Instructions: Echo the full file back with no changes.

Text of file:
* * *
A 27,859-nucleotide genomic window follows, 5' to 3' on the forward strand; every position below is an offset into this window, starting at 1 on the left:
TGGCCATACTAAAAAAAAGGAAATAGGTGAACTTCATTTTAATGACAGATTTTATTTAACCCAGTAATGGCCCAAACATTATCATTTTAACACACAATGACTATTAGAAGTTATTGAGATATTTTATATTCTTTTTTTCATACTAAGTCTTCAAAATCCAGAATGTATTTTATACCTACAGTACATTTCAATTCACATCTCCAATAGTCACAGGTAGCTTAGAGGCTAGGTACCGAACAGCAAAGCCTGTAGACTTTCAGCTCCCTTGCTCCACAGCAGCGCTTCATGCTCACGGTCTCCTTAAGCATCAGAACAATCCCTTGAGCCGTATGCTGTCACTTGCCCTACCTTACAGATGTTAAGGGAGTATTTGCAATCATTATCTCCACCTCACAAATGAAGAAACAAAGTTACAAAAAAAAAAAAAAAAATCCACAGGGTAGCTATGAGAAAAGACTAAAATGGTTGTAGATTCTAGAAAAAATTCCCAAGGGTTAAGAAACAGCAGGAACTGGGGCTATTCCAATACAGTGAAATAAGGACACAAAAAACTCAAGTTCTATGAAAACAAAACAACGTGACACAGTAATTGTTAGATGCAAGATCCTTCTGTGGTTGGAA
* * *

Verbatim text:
A 27,859-nucleotide genomic window follows, 5' to 3' on the forward strand; every position below is an offset into this window, starting at 1 on the left:
TGGCCATACTAAAAAAAAGGAAATAGGTGAACTTCATTTTAATGACAGATTTTATTTAACCCAGTAATGGCCCAAACATTATCATTTTAACACACAATGACTATTAGAAGTTATTGAGATATTTTATATTCTTTTTTTCATACTAAGTCTTCAAAATCCAGAATGTATTTTATACCTACAGTACATTTCAATTCACATCTCCAATAGTCACAGGTAGCTTAGAGGCTAGGTACCGAACAGCAAAGCCTGTAGACTTTCAGCTCCCTTGCTCCACAGCAGCGCTTCATGCTCACGGTCTCCTTAAGCATCAGAACAATCCCTTGAGCCGTATGCTGTCACTTGCCCTACCTTACAGATGTTAAGGGAGTATTTGCAATCATTATCTCCACCTCACAAATGAAGAAACAAAGTTACAAAAAAAAAAAAAAAAATCCACAGGGTAGCTATGAGAAAAGACTAAAATGGTTGTAGATTCTAGAAAAAATTCCCAAGGGTTAAGAAACAGCAGGAACTGGGGCTATTCCAATACAGTGAAATAAGGACACAAAAAACTCAAGTTCTATGAAAACAAAACAACGTGACACAGTAATTGTTAGATGCAAGATCCTTCTGTGGTTGGAA